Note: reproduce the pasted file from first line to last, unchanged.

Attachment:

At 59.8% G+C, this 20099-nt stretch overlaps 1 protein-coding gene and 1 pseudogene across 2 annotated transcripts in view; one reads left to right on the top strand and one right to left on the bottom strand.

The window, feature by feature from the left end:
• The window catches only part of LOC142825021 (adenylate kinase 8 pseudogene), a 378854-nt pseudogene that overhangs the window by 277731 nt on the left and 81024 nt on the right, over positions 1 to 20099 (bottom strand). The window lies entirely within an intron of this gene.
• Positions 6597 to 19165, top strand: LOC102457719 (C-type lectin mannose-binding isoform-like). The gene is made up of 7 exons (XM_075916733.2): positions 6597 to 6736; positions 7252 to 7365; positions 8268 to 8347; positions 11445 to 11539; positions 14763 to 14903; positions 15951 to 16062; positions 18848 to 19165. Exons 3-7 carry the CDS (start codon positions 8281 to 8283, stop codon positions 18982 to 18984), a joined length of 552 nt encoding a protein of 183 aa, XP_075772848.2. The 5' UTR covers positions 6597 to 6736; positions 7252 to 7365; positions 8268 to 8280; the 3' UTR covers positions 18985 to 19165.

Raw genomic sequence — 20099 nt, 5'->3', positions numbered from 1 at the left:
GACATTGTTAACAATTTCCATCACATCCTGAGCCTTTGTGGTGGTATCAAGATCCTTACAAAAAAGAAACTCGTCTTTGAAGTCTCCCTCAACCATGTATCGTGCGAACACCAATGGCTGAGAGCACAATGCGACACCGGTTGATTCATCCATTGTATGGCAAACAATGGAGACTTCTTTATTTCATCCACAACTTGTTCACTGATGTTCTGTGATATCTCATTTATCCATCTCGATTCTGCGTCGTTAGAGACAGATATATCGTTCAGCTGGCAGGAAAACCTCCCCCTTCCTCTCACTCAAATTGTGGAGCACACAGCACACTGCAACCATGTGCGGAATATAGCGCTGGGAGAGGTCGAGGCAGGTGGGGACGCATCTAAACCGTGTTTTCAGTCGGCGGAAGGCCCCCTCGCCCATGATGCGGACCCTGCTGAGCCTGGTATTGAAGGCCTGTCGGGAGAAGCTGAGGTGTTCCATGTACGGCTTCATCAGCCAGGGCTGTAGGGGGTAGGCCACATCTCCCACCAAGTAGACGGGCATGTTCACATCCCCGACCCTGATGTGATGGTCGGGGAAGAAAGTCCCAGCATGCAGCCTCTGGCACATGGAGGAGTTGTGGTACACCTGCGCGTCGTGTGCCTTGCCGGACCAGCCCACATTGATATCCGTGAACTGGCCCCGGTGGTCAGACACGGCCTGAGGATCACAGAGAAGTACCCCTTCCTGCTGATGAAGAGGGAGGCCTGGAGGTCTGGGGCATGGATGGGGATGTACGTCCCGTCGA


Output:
At 59.8% G+C, this 20099-nt stretch overlaps 1 protein-coding gene and 1 pseudogene across 2 annotated transcripts in view; one reads left to right on the top strand and one right to left on the bottom strand.

The window, feature by feature from the left end:
• The window catches only part of LOC142825021 (adenylate kinase 8 pseudogene), a 378854-nt pseudogene that overhangs the window by 277731 nt on the left and 81024 nt on the right, over positions 1 to 20099 (bottom strand). The window lies entirely within an intron of this gene.
• Positions 6597 to 19165, top strand: LOC102457719 (C-type lectin mannose-binding isoform-like). The gene is made up of 7 exons (XM_075916733.2): positions 6597 to 6736; positions 7252 to 7365; positions 8268 to 8347; positions 11445 to 11539; positions 14763 to 14903; positions 15951 to 16062; positions 18848 to 19165. Exons 3-7 carry the CDS (start codon positions 8281 to 8283, stop codon positions 18982 to 18984), a joined length of 552 nt encoding a protein of 183 aa, XP_075772848.2. The 5' UTR covers positions 6597 to 6736; positions 7252 to 7365; positions 8268 to 8280; the 3' UTR covers positions 18985 to 19165.

Raw genomic sequence — 20099 nt, 5'->3', positions numbered from 1 at the left:
GACATTGTTAACAATTTCCATCACATCCTGAGCCTTTGTGGTGGTATCAAGATCCTTACAAAAAAGAAACTCGTCTTTGAAGTCTCCCTCAACCATGTATCGTGCGAACACCAATGGCTGAGAGCACAATGCGACACCGGTTGATTCATCCATTGTATGGCAAACAATGGAGACTTCTTTATTTCATCCACAACTTGTTCACTGATGTTCTGTGATATCTCATTTATCCATCTCGATTCTGCGTCGTTAGAGACAGATATATCGTTCAGCTGGCAGGAAAACCTCCCCCTTCCTCTCACTCAAATTGTGGAGCACACAGCACACTGCAACCATGTGCGGAATATAGCGCTGGGAGAGGTCGAGGCAGGTGGGGACGCATCTAAACCGTGTTTTCAGTCGGCGGAAGGCCCCCTCGCCCATGATGCGGACCCTGCTGAGCCTGGTATTGAAGGCCTGTCGGGAGAAGCTGAGGTGTTCCATGTACGGCTTCATCAGCCAGGGCTGTAGGGGGTAGGCCACATCTCCCACCAAGTAGACGGGCATGTTCACATCCCCGACCCTGATGTGATGGTCGGGGAAGAAAGTCCCAGCATGCAGCCTCTGGCACATGGAGGAGTTGTGGTACACCTGCGCGTCGTGTGCCTTGCCGGACCAGCCCACATTGATATCCGTGAACTGGCCCCGGTGGTCAGACACGGCCTGAGGATCACAGAGAAGTACCCCTTCCTGCTGATGAAGAGGGAGGCCTGGAGGTCTGGGGCATGGATGGGGATGTACGTCCCGTCGA